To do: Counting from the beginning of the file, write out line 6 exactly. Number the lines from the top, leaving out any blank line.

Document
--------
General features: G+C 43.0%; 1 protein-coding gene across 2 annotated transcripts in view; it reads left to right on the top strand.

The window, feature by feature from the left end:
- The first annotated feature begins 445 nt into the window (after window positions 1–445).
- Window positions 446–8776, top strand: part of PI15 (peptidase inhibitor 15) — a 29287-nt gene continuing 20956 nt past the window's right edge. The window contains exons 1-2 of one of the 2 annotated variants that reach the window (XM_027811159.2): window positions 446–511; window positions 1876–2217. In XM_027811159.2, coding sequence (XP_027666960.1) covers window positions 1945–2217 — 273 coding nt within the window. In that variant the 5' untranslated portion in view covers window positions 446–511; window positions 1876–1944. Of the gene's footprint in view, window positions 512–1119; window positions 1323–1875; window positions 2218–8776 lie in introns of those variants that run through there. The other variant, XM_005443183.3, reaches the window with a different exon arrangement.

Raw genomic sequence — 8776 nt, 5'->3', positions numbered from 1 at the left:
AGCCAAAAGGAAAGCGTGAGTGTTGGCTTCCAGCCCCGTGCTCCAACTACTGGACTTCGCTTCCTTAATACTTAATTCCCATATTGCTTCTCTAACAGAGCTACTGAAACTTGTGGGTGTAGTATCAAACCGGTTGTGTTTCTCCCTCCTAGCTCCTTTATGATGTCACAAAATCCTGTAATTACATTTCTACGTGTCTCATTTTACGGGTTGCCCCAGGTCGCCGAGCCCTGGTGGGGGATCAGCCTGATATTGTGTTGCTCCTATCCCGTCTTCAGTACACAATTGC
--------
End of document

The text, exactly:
AGCCAAAAGGAAAGCGTGAGTGTTGGCTTCCAGCCCCGTGCTCCAACTACTGGACTTCGCTTCCTTAATACTTAATTCCCATATTGCTTCTCTAACAGAGCTACTGAAACTTGTGGGTGTAGTATCAAACCGGTTGTGTTTCTCCCTCCTAGCTCCTTTATGATGTCACAAAATCCTGTAATTACATTTCTACGTGTCTCATTTTACGGGTTGCCCCAGGTCGCCGAGCCCTGGTGGGGGATCAGCCTGATATTGTGTTGCTCCTATCCCGTCTTCAGTACACAATTGC